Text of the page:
Beer is also cheap, especially in out of town stores. Three large bottles of Chang and a bag of ice should cost you no more than 110 baht.
Beer Lao is also available but at almost twice the price of what you would pay for it across the border. There has to be a good reason why one of the world's finest brews has yet to make a mark outside of its own country.
Foreign owned bars tend to be overpriced, with Thai beers coming in at around the 90 baht mark. At 160 baht a pint, Irish stout is extortionate.
I prefer cheap and cheerful Thai watering holes by local beauty spots.
There are a number of foreign restaurants that deserve a mention too.
All of the established German, Italian and Japanese restaurants are excellent. German restaurants also have great deli and bakery sections. Those offering Bavarian or Swabian menus are the best.
If you are looking for authentic French or a really good Indian curry, Vientiane is your next destination.
British restaurants always seem to have one thing missing. No horseradish for the beef. No English mustard for the chicken or pork. No salad cream for the ham salads. No mushy peas with the fish and chips. No fried slice or black pudding with the cooked breakfasts.
Never short on condiments or side-dishes though are the American restaurants. Started up by ex-servicemen, they offer some of the tastiest home-cooked southern-style food anywhere outside of the USA.
Food prices at foreign restaurants are reasonable but it is not possible to eat at them everyday if you are on a budget.
KFC is here in force, but McDonalds has yet to make a dent.
Lots of foreign foods and brands can be found at retailers such as Tops, Tesco Lotus and Big C.
Isaan folk are by far the easiest to get along with in Thailand. In four years of living here I have only had two of those encounters where a local that you know, for no apparent reason, suddenly starts ignoring you. And even those exceptions went away quickly.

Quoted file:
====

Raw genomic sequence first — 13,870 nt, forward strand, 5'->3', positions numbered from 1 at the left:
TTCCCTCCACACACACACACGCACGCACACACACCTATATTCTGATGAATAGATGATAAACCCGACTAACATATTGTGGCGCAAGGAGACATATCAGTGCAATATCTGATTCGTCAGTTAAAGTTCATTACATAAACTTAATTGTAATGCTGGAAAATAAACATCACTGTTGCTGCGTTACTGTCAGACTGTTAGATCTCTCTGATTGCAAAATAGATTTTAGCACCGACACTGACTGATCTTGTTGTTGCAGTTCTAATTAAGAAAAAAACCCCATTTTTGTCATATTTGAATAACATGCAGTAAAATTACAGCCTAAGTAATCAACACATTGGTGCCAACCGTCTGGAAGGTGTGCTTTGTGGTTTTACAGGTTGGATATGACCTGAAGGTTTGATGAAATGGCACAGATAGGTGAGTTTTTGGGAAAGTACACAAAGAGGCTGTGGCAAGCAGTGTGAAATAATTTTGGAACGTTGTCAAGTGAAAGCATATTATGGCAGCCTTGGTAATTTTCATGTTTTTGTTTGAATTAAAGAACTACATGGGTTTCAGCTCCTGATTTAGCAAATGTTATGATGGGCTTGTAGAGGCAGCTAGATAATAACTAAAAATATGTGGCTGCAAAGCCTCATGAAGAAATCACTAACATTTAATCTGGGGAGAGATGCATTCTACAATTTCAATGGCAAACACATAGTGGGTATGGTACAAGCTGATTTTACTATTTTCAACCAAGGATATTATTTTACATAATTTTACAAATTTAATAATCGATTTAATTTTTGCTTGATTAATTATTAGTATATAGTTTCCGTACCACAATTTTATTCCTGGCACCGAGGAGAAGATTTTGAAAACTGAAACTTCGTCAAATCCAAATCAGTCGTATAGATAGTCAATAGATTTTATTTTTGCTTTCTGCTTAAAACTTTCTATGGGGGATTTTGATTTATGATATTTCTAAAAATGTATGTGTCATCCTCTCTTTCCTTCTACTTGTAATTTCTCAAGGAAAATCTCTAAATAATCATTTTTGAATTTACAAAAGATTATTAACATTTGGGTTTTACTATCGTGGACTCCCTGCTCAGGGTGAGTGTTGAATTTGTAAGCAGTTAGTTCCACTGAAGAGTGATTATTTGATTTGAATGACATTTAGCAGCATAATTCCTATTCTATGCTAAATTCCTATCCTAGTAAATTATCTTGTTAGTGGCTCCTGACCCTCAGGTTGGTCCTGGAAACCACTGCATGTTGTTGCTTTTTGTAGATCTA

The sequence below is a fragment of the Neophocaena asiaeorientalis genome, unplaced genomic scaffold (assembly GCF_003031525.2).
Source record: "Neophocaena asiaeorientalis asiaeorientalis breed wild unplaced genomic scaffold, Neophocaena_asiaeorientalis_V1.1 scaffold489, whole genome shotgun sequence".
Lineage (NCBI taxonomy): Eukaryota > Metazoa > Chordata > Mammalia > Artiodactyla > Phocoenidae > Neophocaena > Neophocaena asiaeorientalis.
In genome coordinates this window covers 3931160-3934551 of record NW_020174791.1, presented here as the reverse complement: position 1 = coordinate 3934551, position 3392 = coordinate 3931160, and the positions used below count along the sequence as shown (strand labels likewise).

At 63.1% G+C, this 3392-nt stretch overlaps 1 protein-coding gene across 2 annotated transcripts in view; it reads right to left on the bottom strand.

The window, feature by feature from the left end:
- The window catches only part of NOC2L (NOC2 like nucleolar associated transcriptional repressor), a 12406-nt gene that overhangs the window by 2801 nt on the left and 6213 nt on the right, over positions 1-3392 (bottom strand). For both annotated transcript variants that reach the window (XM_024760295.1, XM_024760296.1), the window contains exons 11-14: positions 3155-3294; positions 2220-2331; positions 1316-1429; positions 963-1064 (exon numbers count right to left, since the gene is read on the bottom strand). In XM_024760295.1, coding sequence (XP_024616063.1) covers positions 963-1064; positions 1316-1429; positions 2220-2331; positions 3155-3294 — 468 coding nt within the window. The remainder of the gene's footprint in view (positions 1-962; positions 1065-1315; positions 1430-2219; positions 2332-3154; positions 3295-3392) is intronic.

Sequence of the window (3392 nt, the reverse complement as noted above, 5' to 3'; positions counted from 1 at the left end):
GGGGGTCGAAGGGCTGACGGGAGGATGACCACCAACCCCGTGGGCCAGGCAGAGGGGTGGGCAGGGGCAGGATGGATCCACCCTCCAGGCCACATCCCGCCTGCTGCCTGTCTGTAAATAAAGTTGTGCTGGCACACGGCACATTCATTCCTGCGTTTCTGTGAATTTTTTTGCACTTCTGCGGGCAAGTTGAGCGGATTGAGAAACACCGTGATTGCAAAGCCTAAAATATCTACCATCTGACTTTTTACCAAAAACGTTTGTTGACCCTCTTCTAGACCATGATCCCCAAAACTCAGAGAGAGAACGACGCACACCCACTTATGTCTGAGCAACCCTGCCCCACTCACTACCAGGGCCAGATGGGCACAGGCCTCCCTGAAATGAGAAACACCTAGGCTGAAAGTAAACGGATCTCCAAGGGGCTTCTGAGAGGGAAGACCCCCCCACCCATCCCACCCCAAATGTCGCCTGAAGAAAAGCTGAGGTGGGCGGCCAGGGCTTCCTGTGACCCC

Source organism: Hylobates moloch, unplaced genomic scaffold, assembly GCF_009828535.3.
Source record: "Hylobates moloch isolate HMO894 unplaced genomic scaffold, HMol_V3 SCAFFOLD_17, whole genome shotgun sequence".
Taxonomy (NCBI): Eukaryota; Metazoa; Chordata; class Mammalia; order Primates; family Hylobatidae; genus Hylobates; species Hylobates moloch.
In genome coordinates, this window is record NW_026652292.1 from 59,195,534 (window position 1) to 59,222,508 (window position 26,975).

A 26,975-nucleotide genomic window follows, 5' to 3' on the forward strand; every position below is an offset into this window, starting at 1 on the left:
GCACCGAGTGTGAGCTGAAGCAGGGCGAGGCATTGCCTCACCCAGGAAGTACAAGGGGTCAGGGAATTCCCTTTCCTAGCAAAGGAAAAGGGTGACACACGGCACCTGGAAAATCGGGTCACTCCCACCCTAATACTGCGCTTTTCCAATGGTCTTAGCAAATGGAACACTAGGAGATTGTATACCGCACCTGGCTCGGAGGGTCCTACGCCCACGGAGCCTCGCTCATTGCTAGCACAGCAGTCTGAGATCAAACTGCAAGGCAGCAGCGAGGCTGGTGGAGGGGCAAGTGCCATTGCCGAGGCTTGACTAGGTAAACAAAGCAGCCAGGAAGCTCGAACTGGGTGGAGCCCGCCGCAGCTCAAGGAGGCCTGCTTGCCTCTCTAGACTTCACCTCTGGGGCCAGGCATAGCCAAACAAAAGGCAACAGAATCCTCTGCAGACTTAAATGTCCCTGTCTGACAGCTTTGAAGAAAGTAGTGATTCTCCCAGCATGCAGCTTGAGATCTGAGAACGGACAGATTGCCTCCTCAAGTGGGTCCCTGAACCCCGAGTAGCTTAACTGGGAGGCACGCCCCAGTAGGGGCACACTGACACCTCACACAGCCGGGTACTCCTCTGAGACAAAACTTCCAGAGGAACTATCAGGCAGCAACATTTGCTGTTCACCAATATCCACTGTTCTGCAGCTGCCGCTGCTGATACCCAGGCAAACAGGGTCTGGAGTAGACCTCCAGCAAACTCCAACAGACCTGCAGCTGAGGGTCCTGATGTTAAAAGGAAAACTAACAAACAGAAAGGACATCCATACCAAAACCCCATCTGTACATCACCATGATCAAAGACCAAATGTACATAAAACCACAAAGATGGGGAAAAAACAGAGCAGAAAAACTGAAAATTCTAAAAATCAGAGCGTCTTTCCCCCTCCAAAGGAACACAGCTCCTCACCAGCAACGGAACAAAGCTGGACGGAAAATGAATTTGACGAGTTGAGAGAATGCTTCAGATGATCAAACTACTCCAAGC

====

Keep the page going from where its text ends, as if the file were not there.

Even in larger places like Khon Kaen and Udon Thani, the local grapevine can make or break you.
My advice is to stay well away from go-go bars. I have known three teachers that lost their jobs over this.
There are opportunities for entrepreneurs, but you need money and good local contacts.
Failing that, teaching English is the way to go and there is usually plenty to choose from.
Most of the vacancies never make it to the Internet.
You can work for government schools and earn up to 30,000 baht a month. Higher than this is uncommon for Isaan.
Private schools are a better option for teachers who take work more seriously because you can actively become involved in curriculum development and other interesting initiatives.
Most schools do not push for a work permit. Indeed, you have to push them.
Universities do insist on work permits however, so you will need your documents in order.
You can increase your income by about 5,000 to 15,000 baht a month by teaching part-time at private language centres. If you go all out and work seven days a week, daytimes for your school and evenings and weekends for AUA, you can expect to net an additional 30,000 baht a month. This shift is a killer though.
With the exception of AUA, do not give up your day job if a language centre tells you that it has full-time work. This is always seasonal and never lasts for very long. One language centre that has about seven branches across the region is notorious for doing this.
In most cases, you need to actually be here to find work and this is why there are so few female teachers here.
As newcomers, the first places that they go to are the town and city centres where they see bars and restaurants full of retired foreign men with Thai partners. And then they see the other kind of establishments previously mentioned.
I know only two female teachers that have lasted it out here and that is because they both have Thai partners.
ENTERTAINMENT AND SIGHTSEEING
Well, you can play golf at excellent courses and visit beautiful national parks. You can even take in the odd cave, prehistoric site or ancient temple. But, above and beyond that, Isaan offers very little in the way of tourist attractions.
What it does offer is a simple, laid-back and inexpensive lifestyle. And that is something I will gladly accept any day of the week.